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Biden's remarks that the pandemic is over hurts efforts to save lives, experts say


Since the earliest days of the pandemic, many of us have wondered, what's the endgame? Where are we in the arc of this thing? When will the pandemic be over? Well, President Biden had his own answer to that question over the weekend. Here he is responding to Scott Pelley on CBS's "60 Minutes."


SCOTT PELLEY: Is the pandemic over?

PRESIDENT JOE BIDEN: The pandemic is over. We still have a problem with COVID. We're still doing a lot of work on it. It's - but the pandemic is over.

KELLY: But is it? Here to fact-check the president is NPR health correspondent Rob Stein. Hey, Rob.

ROB STEIN, BYLINE: Hey, Mary Louise.

KELLY: So I would so love for President Biden to be right on this (laughter), but what kind of reaction are you hearing to the president's statement?

STEIN: Yeah. I think we all would love that to be the case, but the president's declaration of an end of the pandemic definitely caught a lot of people off guard, including, I'm told, even people inside the White House. And as you might guess, it's sparked a lot of debate outside 1600 Pennsylvania Avenue. Some agree with the president. They say the president is just acknowledging the obvious. You know, the number of people getting really sick or dying has plummeted. We have lots of tests and effective vaccines and treatments to keep it that way. And life has pretty much returned to normal for most people. COVID is no longer dominating their lives. Here's Dr. Thomas Frieden. He's a former director of the Centers for Disease Control and Prevention.

THOMAS FRIEDEN: I agree with the president. We have a new disease, a new health risk. That's COVID. It's unpredictable. It's killing people. And yes, we need to do much more to control it and much more to care for people. But the pandemic as a phenomenon that ruled our lives for two years - that's past.

STEIN: But others say the president's comments are way off base.

KELLY: OK. Tease that one out for me. The people who think he's way off base - why?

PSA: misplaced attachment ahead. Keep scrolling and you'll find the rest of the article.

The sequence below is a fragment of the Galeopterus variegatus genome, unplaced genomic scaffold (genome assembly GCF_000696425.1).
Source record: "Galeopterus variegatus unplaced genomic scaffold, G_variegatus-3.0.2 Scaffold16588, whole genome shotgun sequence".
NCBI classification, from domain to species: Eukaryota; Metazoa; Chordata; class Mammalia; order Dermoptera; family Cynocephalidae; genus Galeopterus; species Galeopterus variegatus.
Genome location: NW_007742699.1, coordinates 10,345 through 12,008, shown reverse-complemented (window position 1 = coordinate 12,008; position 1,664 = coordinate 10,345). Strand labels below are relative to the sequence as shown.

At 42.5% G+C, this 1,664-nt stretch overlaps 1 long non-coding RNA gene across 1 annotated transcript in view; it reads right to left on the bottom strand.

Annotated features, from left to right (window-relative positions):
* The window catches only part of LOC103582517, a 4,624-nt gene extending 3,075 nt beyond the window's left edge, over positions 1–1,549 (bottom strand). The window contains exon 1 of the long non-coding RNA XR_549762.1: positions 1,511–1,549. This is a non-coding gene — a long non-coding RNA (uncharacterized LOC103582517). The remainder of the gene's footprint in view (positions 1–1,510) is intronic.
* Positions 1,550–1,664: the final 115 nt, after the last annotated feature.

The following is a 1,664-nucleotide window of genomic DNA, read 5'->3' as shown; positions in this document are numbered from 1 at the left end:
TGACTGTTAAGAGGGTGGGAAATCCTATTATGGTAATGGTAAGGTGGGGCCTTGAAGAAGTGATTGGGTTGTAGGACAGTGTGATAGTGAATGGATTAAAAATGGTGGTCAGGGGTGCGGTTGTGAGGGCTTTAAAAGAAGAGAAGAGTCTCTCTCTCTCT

STEIN: They say, look; hundreds of people are still dying every day, which makes it a major, continuing public health threat. Here's Dr. Celine Gounder. She's a senior fellow at the Kaiser Family Foundation, who has advised the administration on the pandemic.

CELINE GOUNDER: If by saying the pandemic is over, the president is saying that 3,000 deaths per week or 150,000 deaths per year are acceptable and that some lives matter less than others - namely, the elderly, the immunocompromised and communities of color - that our new normal is that we've grown numb to these deaths, well, I would ask the president, can't we imagine better? Can't America do better?

STEIN: Gounder and others suspect the president's comments are aimed more at helping Democrats win the midterm elections than protecting public health and comes at a particularly perilous moment for the country.

KELLY: Particularly perilous, you said - why?

STEIN: Yeah. Well, you know, for one thing, the administration just launched what's looking like an uphill battle to convince pandemic-weary Americans to once again roll up their sleeves and get new boosters designed to protect them through a third pandemic winter when the virus could very well surge again. Here's Dr. Carlos del Rio from Emory University.

CARLOS DEL RIO: I think that it's an unfortunate comment because it's really important that we get people boosted with a new booster this fall. And when you hear a message saying the pandemic is over, that's going to make it very hard to get people boosted because then why would you get boosted if we already done with this pandemic?

STEIN: And why would Congress agree to the administration's request to spend billions of dollars more to make sure plenty of tests, treatments and vaccines remain widely available?

KELLY: You know, all this has me thinking, Rob, whose job it is, anyway, to declare the pandemic over or not over. Can the President even do that?

STEIN: The short answer is, no, not really. The World Health Organization has declared the pandemic a public health emergency of international concern. And while the WHO is saying the world may be getting close to ending that, we're definitely not there yet. Also, the U.S. has declared the pandemic a public health emergency, and federal officials have signaled they're not ready to end that either. Many public health experts are urging the administration to keep it going because it provides crucial powers needed to keep up the fight against the virus.

KELLY: All right. Keeping up the fight for us, NPR health correspondent...

STEIN: (Laughter).

KELLY: ...Rob Stein. Thank you, Rob.

STEIN: You're welcome, Mary Louise. Transcript provided by NPR, Copyright NPR.

Rob Stein is a correspondent and senior editor on NPR's science desk.
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